Dr. Tom Morris of the Department of Geological Sciences spoke to students and faculty in the first Devotional of Spring term. Morris played baseball at BYU while getting his undergraduate degree and later received graduate and doctorate degrees from the University of Wisconsin.
Morris’ talk focused on the use of time and how three heroes in his life have taught him lessons about the principle. His heroes come from different areas in his life including spiritual, professional and personal.
From the Book of Mormon, Morris highlighted King Benjamin as a personal hero because of how he spent his time serving his people and laboring among them.
“[He] used his time to serve others, and thereby his God by word and action,” Morris said. “His many acts of service led to the strengths of his words.”
King Benjamin taught his people of the glory of God and reminded them that without Him they are nothing.
Another of Morris’ heroes is Milutin Milanković, a Serbian scientist who theorized that fossil fuels were affected by different ice ages throughout time. When World War II broke out, Milanković was captured and thrown into jail for six months. Instead of delving in self pity, Milanković’s mind turned to his work and he spent the time fine tuning his theory.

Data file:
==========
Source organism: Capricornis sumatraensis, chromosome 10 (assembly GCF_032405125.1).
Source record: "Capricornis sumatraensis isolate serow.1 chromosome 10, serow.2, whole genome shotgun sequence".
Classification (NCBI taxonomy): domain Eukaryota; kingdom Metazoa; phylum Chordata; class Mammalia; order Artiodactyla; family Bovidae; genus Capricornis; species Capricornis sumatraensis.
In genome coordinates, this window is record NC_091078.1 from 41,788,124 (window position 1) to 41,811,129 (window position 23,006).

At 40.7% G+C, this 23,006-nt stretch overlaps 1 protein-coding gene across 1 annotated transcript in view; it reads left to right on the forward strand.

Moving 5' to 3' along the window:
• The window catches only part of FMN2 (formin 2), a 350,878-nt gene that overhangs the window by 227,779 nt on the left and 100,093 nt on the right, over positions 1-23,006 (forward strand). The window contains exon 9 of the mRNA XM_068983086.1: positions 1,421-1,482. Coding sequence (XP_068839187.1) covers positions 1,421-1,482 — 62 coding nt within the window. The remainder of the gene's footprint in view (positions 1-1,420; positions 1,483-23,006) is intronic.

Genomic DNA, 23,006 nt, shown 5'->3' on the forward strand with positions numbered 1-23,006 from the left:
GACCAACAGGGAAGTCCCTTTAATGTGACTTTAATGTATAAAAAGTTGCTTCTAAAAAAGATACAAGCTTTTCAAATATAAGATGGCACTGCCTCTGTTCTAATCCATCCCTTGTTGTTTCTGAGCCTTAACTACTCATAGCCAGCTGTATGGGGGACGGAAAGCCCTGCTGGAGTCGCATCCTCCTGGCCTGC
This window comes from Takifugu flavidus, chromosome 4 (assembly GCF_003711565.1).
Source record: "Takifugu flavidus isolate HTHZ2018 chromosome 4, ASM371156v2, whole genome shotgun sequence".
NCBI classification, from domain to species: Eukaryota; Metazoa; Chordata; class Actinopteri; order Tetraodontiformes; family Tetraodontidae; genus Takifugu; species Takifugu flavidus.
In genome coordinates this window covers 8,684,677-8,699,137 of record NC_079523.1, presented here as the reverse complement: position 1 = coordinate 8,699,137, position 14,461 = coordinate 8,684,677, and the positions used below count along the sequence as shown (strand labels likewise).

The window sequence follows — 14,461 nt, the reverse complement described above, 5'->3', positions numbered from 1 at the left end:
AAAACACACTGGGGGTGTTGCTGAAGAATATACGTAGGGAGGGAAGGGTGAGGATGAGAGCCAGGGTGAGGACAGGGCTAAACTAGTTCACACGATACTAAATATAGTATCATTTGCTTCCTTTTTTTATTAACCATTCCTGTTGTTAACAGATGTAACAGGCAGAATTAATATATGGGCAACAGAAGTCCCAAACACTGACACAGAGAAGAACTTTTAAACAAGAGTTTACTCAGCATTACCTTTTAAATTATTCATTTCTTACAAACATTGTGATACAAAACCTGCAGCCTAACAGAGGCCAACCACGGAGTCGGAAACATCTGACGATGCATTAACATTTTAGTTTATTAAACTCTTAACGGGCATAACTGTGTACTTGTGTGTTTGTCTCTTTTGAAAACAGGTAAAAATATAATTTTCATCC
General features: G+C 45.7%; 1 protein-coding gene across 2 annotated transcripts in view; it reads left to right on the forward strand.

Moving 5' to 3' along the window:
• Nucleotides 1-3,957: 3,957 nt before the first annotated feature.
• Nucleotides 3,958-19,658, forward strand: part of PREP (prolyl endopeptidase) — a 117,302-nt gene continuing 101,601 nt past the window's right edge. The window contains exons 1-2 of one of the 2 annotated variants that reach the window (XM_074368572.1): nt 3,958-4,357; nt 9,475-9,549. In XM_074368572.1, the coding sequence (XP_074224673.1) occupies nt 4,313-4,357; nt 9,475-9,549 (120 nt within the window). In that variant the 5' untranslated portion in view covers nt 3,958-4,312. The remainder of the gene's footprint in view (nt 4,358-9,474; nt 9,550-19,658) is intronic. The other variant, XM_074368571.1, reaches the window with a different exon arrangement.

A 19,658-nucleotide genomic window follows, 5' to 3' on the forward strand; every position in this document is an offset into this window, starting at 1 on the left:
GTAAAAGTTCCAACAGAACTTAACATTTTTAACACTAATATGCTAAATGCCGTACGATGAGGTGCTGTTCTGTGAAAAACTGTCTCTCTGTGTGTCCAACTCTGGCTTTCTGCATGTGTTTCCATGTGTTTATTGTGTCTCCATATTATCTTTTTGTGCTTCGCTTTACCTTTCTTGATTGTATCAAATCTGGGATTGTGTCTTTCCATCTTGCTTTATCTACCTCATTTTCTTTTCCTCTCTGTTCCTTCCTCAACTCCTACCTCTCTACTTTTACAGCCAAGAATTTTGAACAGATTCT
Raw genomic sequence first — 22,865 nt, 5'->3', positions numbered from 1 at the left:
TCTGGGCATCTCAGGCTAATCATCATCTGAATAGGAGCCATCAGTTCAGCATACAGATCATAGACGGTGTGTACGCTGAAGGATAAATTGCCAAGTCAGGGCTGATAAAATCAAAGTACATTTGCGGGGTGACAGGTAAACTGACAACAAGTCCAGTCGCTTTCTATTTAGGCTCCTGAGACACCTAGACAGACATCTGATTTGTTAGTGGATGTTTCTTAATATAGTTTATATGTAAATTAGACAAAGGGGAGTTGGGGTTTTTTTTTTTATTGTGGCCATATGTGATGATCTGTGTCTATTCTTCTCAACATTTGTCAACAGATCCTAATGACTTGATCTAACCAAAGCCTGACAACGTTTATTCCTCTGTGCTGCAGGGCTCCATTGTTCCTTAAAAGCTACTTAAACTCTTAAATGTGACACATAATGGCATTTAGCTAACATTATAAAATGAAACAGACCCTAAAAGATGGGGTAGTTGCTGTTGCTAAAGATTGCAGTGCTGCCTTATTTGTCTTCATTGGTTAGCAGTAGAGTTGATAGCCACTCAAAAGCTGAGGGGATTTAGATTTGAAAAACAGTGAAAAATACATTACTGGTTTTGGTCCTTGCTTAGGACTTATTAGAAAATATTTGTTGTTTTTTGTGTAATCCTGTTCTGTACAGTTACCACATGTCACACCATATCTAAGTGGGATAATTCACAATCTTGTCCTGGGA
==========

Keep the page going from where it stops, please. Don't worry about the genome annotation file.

When Milanković died in 1958 his theory was mocked by his colleagues; but 30 years later, thanks to advances in technology, his theory was proved to be true and is now a fundamental practice to find fossil fuels.
“Milanković was focused in his life’s work,” Morris said. “He found little time to despair. He plowed forward, sometimes with delight, even under seemingly dire circumstance.”
Morris’ third hero is his own son Connor who was born with down syndrome. Morris caught himself wishing he could go back in time and not have the doctor say those words. After praying for comfort and guidance he received comfort in the counsel to take it moment by moment.
“Connor has taught me that life comes to us one day at a time,” Morris said. “He taught me not to become overwhelmed with problems that might happen in the future, but instead use our gifts and talents from moment to moment, and savor our precious time together.”
Morris counseled students and faculty to use their time wisely to benefit all of God’s children.
“Our life on earth may be our best chance to prove our medal,” Morris said. “It comes to us one day at a time. What will we do in this life? This year? This day? This moment?”
Morris closed his remarks with hopes that he, and those in the audience, would have wisdom and purpose in their earthly lives.
“May we reflect often and prioritize our time,” Morris said. “For time is a precious commodity, a finite resource.”